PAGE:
A Commitment To The Cosmos

Look, somewhere down the line we killed the cosmos and we’re living long, long, long after that enveloping we once knew. Living limply afterward.

This was a very bad idea. Existentialism starts off from the death of the cosmos and then advises us to buck and embrace our own lonely freedom. Even worse.

Without a commitment to the cosmos, we’re screwed. We’re deluded human agents just messing around with, you know, maybe some social change. What? Screwed how?

Nihilism, that’s how. Our lives have nothing ultimate to rest upon. Careful where you step, mate, because you’re bound to lurch down a hole.

Take a mechanized universe functioning according to natural law. Fudge it why don’t you and say, at least from a first-person point of view, that human beings are an exception, that we’re special somehow. Then see what happens when we chiefly develop the egocentric capacities to pursue our first-person desires and to satisfy, as best we can, our first-person needs.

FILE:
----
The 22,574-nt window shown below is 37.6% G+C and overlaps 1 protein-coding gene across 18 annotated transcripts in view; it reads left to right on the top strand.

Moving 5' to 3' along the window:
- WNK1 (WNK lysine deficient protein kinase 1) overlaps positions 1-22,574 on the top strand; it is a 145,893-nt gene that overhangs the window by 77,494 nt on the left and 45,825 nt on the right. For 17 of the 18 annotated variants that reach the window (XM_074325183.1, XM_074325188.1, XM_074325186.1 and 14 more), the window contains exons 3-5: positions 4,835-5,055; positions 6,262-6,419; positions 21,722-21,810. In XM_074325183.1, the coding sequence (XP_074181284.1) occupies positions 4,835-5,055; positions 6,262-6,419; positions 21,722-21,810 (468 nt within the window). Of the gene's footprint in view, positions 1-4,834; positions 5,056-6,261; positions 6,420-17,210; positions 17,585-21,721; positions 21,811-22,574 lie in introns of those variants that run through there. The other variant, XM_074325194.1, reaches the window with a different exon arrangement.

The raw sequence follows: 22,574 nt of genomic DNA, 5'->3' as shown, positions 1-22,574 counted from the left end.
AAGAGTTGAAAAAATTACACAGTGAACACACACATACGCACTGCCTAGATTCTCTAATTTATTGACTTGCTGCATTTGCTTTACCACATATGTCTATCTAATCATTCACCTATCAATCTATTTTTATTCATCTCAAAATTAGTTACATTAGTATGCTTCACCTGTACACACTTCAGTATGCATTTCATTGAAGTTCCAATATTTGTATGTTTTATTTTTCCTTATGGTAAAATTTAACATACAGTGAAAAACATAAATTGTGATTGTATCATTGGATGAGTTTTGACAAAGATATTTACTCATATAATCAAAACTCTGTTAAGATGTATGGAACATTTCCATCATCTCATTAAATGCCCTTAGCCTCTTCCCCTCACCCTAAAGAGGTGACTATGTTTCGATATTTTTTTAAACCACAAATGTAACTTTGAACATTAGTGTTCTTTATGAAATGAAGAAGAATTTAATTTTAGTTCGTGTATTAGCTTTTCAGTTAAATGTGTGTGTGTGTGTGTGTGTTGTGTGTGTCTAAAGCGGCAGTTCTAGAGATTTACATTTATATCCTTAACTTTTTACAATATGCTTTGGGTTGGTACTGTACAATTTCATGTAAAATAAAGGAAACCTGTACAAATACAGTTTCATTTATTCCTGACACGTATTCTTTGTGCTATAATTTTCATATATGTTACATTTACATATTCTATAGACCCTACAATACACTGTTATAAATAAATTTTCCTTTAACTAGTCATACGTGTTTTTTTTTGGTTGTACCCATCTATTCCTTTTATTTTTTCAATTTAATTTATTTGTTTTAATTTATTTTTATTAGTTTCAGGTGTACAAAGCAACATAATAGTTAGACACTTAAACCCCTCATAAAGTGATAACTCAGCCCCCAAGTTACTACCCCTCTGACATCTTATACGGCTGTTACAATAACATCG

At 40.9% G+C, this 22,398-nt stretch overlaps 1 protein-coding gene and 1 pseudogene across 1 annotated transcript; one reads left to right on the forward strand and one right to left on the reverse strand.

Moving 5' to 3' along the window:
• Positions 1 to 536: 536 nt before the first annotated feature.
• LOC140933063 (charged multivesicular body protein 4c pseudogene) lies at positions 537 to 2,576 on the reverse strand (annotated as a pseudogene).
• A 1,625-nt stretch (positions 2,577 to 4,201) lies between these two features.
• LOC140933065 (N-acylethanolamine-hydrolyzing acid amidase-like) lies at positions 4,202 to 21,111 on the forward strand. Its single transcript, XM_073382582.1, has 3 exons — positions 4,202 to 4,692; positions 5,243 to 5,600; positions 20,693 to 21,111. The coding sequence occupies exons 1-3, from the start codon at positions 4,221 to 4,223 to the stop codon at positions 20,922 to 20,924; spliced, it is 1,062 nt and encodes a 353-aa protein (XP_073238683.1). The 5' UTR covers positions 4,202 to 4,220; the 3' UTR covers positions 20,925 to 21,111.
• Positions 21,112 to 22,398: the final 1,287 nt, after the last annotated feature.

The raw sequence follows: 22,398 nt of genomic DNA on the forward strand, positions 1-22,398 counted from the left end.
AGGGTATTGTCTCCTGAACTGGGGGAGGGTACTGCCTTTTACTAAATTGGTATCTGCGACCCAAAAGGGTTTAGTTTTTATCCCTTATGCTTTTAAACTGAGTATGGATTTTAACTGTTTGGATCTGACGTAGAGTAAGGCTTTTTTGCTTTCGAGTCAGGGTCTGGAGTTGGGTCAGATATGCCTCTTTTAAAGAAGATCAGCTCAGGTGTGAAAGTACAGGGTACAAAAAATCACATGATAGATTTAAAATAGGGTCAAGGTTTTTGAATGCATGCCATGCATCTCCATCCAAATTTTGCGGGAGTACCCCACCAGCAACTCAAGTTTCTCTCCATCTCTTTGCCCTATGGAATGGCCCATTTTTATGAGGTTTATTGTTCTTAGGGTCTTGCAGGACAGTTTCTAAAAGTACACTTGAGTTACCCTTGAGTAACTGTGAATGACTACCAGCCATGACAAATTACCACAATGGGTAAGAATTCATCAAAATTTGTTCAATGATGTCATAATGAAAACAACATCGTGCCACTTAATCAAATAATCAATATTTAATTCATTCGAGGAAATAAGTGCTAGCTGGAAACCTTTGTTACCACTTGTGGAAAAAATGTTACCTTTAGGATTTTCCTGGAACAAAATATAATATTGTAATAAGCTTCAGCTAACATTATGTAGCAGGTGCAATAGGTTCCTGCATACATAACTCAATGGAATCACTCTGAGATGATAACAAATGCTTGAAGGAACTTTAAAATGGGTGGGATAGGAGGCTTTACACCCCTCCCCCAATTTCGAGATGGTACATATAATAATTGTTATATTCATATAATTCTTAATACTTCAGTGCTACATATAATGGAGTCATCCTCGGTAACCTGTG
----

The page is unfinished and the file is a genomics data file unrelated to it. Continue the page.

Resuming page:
Well, here we are. Human atoms spinning in an infinite void.

Come on, what about community? No genuine community, only ersatz, sans cosmos.

And God? No God without entwinement with the cosmos.

Don’t you know that the heart seeks intimacy with the other and that–horror–that has been foreclosed? This, yes, and it yens to merge with the other in love.

Cold comfort is what we’ve got: humanism and “the infinite universe,” not the intelligible cosmos and the love of being.